Mohammad Alkhateeb’s second home is the Blue Springs High School weight room.

The undersized 5-foot-10, 240-pound defensive end puts on a clinic every time he pounds the weights.

That is one big reason he plays a key role on a line that has simply shut down the most potent postseason opponents in the state of Missouri.

“Mohammad is 5-10, 240, but he plays like he’s 6-2, 280,” said an appreciative coach Kelly Donohoe, whose 11-2 Wildcats meet Kirkwood in the Class 6 Show-Me Bowl state championship game at 7 p.m. Friday at the University of Missouri’s Faurot Field in Columbia (the game will be broadcast locally by Real Country 1030 AM KCWJ).

“Mohammad is one of the kids who make coaching so special, so much fun. He’s a warrior – and by that, I mean a warrior! His motor is always running.

“If I went up to him this afternoon and said we’re going full pads from 3 to 9 p.m., he’d say, ‘OK, Coach, let’s go get ‘em.’ I love the kid and his teammates love him too.

“But more importantly, they respect him. We watch film after every game, and there has never been a play where Mo wasn’t going 110 percent. And that’s infectious. Once you start watching him out on the field, you can’t take your eyes off him.”

Alkhateeb is usually one of the first Wildcats to arrive on the practice field, and always the last to leave.

“You know,” chuckles Donohoe, “the only way we can get him out of the weight room is turning off the lights and locking the door. Those are the type of players who help you win state championships.”

When asked about the Wildcats’ weight room, a broad smile appears on Alkhateeb’s face.

“I love that room, man, I love it,” he said. “The weight room is my friend. I would spend all my time in there if I could. But you know what makes it even more special for me? I’m never in there alone. All my brothers from the football team are in there with me.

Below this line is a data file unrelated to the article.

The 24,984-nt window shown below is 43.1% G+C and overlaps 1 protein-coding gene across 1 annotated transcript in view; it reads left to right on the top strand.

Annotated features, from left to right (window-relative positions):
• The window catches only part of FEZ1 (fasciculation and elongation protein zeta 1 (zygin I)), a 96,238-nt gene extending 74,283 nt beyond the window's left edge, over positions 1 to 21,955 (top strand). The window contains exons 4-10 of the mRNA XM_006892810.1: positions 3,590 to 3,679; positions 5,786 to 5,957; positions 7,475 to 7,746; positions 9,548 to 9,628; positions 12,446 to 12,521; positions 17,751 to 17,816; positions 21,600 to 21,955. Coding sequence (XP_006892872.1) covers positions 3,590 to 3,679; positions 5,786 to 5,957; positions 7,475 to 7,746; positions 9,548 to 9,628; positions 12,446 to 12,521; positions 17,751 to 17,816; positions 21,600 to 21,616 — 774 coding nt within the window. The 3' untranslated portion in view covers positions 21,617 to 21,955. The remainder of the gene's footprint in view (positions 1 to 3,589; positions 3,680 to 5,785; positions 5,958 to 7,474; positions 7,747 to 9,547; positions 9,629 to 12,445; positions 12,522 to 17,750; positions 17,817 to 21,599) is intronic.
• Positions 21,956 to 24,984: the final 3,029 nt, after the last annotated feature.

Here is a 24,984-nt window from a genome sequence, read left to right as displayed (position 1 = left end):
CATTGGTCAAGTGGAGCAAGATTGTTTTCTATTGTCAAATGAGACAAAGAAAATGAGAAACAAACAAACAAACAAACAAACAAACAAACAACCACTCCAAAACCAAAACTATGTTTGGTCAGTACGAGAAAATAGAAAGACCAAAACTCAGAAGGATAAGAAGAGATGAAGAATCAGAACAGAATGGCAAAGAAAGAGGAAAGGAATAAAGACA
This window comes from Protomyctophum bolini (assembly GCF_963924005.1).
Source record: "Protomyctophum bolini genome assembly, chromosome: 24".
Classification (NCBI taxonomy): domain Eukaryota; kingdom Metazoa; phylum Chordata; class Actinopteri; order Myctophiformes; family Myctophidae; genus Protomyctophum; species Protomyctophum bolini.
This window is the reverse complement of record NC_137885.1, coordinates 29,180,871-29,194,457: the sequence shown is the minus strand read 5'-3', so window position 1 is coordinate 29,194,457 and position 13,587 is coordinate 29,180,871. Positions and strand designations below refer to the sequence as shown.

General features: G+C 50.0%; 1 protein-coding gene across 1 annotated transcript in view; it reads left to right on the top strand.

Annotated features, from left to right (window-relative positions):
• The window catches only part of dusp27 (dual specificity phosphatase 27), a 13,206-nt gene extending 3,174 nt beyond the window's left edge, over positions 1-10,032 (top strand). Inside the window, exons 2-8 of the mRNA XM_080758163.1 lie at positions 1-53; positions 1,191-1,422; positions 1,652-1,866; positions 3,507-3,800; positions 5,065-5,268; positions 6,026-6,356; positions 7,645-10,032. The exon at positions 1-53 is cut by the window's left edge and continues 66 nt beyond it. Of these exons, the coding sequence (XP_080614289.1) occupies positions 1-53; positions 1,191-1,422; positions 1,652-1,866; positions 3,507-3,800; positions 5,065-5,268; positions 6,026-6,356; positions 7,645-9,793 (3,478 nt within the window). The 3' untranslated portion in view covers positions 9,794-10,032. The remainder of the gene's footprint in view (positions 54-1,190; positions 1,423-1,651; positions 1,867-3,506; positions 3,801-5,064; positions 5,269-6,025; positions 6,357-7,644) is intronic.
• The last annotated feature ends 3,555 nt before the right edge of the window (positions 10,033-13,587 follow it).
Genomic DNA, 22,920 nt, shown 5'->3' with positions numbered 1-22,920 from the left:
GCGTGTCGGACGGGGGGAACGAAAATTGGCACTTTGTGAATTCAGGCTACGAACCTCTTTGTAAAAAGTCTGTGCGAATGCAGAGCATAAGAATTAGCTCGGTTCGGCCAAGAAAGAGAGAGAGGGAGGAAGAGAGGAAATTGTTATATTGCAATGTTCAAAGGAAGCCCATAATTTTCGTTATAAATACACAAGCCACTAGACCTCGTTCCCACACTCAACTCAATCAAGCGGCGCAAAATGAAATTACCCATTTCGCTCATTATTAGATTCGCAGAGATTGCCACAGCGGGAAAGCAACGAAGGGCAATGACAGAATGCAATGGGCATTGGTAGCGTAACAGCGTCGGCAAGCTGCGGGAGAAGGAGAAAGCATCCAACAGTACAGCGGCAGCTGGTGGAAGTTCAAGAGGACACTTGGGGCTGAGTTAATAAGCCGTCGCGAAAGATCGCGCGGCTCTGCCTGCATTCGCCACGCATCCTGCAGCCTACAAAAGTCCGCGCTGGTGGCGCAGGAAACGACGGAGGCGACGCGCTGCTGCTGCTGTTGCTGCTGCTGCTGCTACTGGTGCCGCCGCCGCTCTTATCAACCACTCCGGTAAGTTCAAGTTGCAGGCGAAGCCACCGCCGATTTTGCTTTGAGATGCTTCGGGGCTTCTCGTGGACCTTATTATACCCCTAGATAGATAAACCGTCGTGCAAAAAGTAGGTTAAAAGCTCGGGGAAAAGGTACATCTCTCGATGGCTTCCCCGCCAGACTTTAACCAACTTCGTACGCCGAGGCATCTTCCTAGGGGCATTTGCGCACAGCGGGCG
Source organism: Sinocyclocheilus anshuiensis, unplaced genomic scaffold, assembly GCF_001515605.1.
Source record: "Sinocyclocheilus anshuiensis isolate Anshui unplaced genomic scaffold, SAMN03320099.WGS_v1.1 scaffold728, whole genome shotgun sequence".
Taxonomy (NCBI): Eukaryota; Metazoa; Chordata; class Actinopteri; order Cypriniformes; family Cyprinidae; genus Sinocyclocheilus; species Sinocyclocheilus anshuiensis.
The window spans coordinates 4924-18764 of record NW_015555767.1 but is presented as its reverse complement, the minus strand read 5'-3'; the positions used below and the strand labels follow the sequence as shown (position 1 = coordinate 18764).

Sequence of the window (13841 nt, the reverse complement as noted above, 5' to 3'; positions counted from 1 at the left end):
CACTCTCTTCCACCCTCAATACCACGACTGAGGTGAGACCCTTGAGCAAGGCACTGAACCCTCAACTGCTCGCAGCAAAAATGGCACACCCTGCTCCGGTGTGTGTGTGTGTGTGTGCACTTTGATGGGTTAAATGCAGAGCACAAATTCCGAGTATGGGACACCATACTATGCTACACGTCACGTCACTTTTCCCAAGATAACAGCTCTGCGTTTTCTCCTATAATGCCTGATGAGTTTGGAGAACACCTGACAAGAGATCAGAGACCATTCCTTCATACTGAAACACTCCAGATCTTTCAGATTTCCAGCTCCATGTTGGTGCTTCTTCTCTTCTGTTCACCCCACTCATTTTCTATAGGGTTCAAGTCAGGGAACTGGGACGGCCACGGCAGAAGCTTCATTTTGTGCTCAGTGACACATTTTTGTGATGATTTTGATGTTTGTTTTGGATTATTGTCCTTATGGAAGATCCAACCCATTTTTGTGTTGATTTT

“They’re working right alongside me, working to get better, working to get stronger, working to help this team win a state championship. It’s not just me ...”

He pauses for a moment, and adds, “But I don’t know if anyone loves it as much as I do. There are times my body is screaming at me to quit, but I never do. I just keep working.”

And that type of dedication and work ethic has helped Alkhateeb enjoy a special season. He leads the Cats with six sacks and has 50 tackles – a surprising total for an interior defensive lineman. As a reward, the Suburban Big Seven coaches voted him first-team all-conference.

“And he’s so active, when he doesn’t make the tackle, he’s making things happen out on the field,” Donohoe added. “When you work as hard as he does and you’re as strong as he is, you’re going to make things happen.”

Quarterback Dylan Cowling, who moved from starting linebacker to quarterback when starter Chase Donohoe broke his foot near the end of the regular season, marvels at the play of Alkhateeb.

“I’m glad he’s on my side and I don’t have to worry about him coming after me,” Cowling said. “Mo works so hard, and this game means so much to him. He’s a special player and a special teammate – but you know, all my teammates are special. We’re a band of brothers.”

Alkhateeb always seems to be in the middle of anything happening on the field or in the weight room, where he has bench pressed 225 pounds 27 times.

“I actually did 30, but needed some spotting help on the last three, so I just say I did 27,” Alkhateeb said. “And that hard work has paid off.”

He even gets an occasional snap on the offensive side of the ball in the Wildcats’ jumbo backfield package that also includes massive fullback Caleb Marquez.

“Oh man, I love to block for my man Caleb,” Alkhateeb said. “I get to hit someone playing defense, and that’s so much fun. As long as I’m out there hitting someone, I’m happy. I am so blessed to be a part of this team.

“We’re all brothers, brothers with one goal – winning state this Friday in Columbia.”